The perils of short-termism: Civilization’s greatest threat

| June 28, 2019 | Leave a Comment

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Media Type: Article - Recent

Publication Info: BBC

Date of Publication: 10 January 2019

Author(s): Richard Fisher

Categories: ,

For many of us currently in adulthood, how often can we truly say we are thinking about the well-being of these future generations? How often do we contemplate the impact of our decisions as they ripple into the decades and centuries ahead?

Part of the problem is that the ‘now’ commands so much more attention. We are saturated with knowledge and standards of living have mostly never been higher – but today it is difficult to look beyond the next news cycle. If time can be sliced, it is only getting finer, with ever-shorter periods now shaping our world. To paraphrase the investor Esther Dyson: in politics the dominant time frame is a term of office, in fashion and culture it’s a season, for corporations it’s a quarter, on the internet it’s minutes, and on the financial markets mere milliseconds.

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  • Greeley Miklashek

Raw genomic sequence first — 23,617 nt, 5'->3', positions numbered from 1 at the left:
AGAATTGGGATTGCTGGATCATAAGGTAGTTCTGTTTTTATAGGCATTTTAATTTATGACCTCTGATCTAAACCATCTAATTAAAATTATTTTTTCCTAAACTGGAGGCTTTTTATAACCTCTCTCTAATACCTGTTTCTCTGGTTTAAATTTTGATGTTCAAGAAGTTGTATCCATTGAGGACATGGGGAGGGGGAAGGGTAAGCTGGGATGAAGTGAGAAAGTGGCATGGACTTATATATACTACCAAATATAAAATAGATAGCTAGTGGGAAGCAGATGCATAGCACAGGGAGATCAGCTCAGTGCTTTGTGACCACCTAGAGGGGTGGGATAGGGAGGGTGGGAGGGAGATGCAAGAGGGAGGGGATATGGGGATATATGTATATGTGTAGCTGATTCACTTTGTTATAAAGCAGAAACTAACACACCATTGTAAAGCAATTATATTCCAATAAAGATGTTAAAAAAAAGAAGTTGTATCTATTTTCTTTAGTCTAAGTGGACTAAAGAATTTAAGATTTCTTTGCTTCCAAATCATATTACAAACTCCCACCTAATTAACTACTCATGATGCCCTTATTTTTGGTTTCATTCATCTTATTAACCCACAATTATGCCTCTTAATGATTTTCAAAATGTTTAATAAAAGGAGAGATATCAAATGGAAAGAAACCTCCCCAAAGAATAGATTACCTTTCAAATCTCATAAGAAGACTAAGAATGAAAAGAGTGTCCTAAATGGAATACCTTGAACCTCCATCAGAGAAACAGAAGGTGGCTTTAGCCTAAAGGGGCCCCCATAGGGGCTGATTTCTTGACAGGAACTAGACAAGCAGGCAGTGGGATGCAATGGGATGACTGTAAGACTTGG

Climate change deniers, except for our Mad King Donald and Co., seem to be having a change of heart about where our climate is heading, and our future prospects with it. One of the most encouraging websites I’ve seen lately is “BirthStrike” and I encourage all of us to check it out. It includes one testimonial after another of young folks swearing off childbirth due to the growing threat of climate collapse. However, how about a glance at the here and now for all of us. We are getting sicker by the day, as any cursory glance at health stats can show: 55% of all American adults currently has at least one chronic disease requiring regular treatment, and all of our “diseases of civilization” are increasing in incidence and prevalence. To be honest, very few of us would be alive today, were it not for our $3.6T healthcare “industry”, projected to cost $5.9T by 2030. One in 7 or 8 adult men or women will have either breast cancer or prostate cancer, to name just a few of the cancers we can look forward to. 50% of us have high blood pressure. We take 4.3B Rx annually! And what is the cause, in the here and now, let alone the future? My lifetime of medical practice and research has led me to the discovery of “population density stress” leading to our over-active stress response, high blood levels of the chronic stress hormone “cortisol”, and to the proven conclusion that these high cortisol levels are responsible for ALL of our diseases of civilization. Do we really want to bring another 230,000 unwanted children into this dying world? Want to contest my conclusions or check my data, go to “Stress R Us” PDF in the MAHB e-library and let me know what you think. Yesterday’s future is today and tomorrow’s yesterday is today. Thanks for the post.